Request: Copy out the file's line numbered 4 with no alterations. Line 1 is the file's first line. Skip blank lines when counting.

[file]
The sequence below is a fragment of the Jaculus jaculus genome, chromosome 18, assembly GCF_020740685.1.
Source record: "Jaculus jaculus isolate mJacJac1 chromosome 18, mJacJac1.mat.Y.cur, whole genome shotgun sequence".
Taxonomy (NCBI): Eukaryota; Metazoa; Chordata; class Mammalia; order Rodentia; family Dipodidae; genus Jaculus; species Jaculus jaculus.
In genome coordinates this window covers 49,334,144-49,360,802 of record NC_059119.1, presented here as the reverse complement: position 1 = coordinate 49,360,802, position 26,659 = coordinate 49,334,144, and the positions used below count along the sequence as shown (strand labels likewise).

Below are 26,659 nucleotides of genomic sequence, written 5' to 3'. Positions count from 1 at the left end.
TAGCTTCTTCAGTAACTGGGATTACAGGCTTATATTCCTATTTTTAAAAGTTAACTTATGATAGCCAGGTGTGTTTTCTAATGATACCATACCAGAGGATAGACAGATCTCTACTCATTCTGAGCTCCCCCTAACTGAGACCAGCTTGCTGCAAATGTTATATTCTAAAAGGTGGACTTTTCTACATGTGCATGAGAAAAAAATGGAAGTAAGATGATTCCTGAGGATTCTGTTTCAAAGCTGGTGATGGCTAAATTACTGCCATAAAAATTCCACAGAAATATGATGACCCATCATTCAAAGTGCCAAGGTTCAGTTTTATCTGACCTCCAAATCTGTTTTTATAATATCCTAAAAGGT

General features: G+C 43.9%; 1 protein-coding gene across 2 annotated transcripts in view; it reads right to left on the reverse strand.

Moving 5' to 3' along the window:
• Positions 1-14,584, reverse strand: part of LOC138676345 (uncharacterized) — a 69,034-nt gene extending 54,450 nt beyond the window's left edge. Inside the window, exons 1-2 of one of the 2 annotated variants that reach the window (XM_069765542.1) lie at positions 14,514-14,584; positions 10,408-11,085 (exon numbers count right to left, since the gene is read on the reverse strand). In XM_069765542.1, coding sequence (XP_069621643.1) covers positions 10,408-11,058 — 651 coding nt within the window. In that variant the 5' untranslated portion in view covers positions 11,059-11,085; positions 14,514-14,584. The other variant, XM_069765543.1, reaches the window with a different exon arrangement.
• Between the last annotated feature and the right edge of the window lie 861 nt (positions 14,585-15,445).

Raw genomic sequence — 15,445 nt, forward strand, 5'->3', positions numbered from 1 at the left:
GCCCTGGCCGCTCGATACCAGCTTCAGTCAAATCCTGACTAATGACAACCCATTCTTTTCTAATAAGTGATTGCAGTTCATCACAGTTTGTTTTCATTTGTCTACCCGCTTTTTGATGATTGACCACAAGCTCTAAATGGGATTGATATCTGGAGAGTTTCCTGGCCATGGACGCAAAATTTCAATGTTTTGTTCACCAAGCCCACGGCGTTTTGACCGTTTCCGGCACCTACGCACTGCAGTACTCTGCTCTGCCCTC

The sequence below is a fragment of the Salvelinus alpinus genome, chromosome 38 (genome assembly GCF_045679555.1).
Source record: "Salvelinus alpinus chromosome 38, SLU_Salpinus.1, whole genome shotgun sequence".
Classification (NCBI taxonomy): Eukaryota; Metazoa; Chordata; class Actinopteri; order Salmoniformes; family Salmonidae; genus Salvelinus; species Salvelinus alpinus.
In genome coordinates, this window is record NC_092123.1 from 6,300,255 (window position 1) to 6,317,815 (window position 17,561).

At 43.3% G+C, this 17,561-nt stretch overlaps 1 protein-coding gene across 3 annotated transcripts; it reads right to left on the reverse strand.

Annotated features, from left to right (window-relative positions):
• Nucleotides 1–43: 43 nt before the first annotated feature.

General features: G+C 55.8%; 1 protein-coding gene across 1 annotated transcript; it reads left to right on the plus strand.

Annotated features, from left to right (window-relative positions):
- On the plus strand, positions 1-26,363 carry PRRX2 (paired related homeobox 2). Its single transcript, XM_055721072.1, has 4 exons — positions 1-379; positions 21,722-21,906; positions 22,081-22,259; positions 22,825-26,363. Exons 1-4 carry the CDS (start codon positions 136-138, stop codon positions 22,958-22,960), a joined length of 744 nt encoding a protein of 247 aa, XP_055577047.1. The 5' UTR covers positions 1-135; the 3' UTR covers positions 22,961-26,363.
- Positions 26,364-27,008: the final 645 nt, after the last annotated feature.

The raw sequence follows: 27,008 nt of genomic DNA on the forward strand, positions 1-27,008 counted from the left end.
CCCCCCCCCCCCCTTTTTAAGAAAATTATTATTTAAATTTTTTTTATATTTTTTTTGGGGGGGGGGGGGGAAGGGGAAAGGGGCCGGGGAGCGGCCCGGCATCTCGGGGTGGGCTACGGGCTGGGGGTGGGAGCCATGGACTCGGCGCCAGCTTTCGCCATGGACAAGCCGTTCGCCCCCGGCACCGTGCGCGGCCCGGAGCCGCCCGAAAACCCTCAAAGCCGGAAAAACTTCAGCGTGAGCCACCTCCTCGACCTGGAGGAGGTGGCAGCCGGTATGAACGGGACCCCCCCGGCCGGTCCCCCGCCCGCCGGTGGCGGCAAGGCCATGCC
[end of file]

In genome coordinates this window covers 49,334,144-49,360,802 of record NC_059119.1, presented here as the reverse complement: position 1 = coordinate 49,360,802, position 26,659 = coordinate 49,334,144, and the positions used below count along the sequence as shown (strand labels likewise).